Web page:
One more reading for animal control ordinance changes | Lifestyle

One more reading for animal control ordinance changes | Lifestyle

AUDUBON — Audubon City Council members voted to pass the second reading of an animal control ordinance update, putting some “teeth” into rules about animals running at large, and are working at putting together some rules to help control the feral cat population in the city as well.

In the changes, the Audubon Council is making, an owner can be banned from owning another dog for two years if their animal is caught at large three times in a year.

The council is also still looking at how the city’s feral cat concerns can be handled, and while there have been discussions, they are still looking at what can be done.

An Atlantic area veterinarian has started a program to deal with feral cats. Cats of Cass County was after Dr. Erin Conrad-Schwarte, who took over ownership of the Cass County Animal Clinic, and her staff received numerous questions about what to do with stray cats, especially those they find sick, injured or pregnant. Under their program they find volunteers who are willing to check live traps and bring cats to the clinic or to hold fund-raisers for the project in order to spay or neuter the cats or to pay for things like cat food or litter.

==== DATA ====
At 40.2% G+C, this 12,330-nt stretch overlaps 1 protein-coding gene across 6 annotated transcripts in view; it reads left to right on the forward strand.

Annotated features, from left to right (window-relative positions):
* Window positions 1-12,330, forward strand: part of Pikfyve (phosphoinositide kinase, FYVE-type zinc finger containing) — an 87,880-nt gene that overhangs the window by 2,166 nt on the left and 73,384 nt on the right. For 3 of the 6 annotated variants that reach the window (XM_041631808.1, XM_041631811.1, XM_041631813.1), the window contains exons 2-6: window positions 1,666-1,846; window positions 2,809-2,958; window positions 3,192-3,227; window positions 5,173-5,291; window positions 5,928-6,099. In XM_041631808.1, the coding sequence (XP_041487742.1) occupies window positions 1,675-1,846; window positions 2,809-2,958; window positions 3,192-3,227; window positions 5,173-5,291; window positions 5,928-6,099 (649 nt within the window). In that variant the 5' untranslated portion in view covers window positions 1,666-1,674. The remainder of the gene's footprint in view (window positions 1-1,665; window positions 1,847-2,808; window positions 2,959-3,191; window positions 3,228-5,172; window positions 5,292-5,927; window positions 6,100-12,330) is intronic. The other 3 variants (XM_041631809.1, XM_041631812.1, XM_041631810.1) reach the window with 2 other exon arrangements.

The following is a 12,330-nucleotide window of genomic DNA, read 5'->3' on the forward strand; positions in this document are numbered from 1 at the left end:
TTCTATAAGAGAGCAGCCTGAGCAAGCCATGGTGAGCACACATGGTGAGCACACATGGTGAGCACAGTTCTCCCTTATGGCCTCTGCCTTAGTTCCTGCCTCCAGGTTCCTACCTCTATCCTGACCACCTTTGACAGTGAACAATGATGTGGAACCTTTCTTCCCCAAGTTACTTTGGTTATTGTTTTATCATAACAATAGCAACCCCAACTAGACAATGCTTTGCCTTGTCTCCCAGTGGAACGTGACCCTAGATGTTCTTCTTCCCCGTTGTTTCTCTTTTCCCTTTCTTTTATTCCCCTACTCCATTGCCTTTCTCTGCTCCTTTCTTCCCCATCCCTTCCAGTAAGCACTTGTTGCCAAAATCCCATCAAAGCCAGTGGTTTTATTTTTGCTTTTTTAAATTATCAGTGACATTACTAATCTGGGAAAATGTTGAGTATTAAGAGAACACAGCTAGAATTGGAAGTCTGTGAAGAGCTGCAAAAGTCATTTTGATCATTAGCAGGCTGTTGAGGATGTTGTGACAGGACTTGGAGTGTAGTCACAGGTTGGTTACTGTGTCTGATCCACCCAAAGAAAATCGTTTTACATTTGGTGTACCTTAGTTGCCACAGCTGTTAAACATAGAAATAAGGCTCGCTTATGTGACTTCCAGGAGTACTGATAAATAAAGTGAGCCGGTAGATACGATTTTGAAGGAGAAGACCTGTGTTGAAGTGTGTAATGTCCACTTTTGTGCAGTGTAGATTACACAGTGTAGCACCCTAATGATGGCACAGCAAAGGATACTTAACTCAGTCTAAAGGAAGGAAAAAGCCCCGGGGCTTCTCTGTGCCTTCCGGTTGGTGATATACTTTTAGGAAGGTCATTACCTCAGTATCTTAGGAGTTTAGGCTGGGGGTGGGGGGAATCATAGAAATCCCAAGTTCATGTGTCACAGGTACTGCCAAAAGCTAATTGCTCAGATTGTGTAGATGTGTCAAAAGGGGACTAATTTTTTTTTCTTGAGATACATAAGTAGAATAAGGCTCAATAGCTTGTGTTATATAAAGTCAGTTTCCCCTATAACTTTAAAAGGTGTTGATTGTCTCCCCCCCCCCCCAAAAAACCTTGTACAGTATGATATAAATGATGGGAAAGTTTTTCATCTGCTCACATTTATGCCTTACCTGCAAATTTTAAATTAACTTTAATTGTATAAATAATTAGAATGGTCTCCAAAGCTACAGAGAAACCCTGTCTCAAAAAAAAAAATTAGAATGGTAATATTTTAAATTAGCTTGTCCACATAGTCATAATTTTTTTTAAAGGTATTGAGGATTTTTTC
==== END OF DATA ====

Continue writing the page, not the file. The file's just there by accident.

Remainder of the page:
Other communities have also been dealing with at large or vicious animals.

Recently officials in the northwest Iowa city of Okoboji passed an ordinance that allows the city the authority to “evict” a vicious animal if that animal attacked a person or another animal.

“The change would be that we have recourse if there is multiple times that a dog has bitten other animals or attacked other animals unprovoked,” Okoboji Police Chief Jason Peterson said, “and if somebody’s hurt in a dog attack — or any domestic animal attack — the animal can be made to leave town.”

Email Laura Bacon at

This story contains original reporting by the Audubon County Advocate Journal staff. If you are not a subscriber, please consider becoming one because local journalism is only possible with your support. A subscription to Audubon County Advocate Journal plays a vital role in making this reporting possible. Thank you for your support and helping us continue to connect our community.

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One more reading for animal control ordinance changes | Lifestyle

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